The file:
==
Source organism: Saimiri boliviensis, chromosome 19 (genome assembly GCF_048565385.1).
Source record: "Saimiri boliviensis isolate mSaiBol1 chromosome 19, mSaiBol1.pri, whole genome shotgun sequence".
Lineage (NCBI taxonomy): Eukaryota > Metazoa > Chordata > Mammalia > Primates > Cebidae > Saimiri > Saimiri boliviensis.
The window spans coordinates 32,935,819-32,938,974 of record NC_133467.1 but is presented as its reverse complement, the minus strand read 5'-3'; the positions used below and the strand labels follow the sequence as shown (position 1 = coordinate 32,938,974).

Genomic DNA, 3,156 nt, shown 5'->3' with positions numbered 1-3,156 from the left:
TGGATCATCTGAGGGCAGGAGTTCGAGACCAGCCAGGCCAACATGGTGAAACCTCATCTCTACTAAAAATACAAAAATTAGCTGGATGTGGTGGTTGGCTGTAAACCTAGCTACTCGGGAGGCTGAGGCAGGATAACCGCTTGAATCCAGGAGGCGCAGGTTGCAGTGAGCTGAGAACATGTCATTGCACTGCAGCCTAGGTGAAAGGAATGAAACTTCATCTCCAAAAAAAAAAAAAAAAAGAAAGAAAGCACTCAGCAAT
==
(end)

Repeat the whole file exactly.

Source organism: Saimiri boliviensis, chromosome 19 (genome assembly GCF_048565385.1).
Source record: "Saimiri boliviensis isolate mSaiBol1 chromosome 19, mSaiBol1.pri, whole genome shotgun sequence".
Lineage (NCBI taxonomy): Eukaryota > Metazoa > Chordata > Mammalia > Primates > Cebidae > Saimiri > Saimiri boliviensis.
The window spans coordinates 32,935,819-32,938,974 of record NC_133467.1 but is presented as its reverse complement, the minus strand read 5'-3'; the positions used below and the strand labels follow the sequence as shown (position 1 = coordinate 32,938,974).

Genomic DNA, 3,156 nt, shown 5'->3' with positions numbered 1-3,156 from the left:
TGGATCATCTGAGGGCAGGAGTTCGAGACCAGCCAGGCCAACATGGTGAAACCTCATCTCTACTAAAAATACAAAAATTAGCTGGATGTGGTGGTTGGCTGTAAACCTAGCTACTCGGGAGGCTGAGGCAGGATAACCGCTTGAATCCAGGAGGCGCAGGTTGCAGTGAGCTGAGAACATGTCATTGCACTGCAGCCTAGGTGAAAGGAATGAAACTTCATCTCCAAAAAAAAAAAAAAAAAGAAAGAAAGCACTCAGCAAT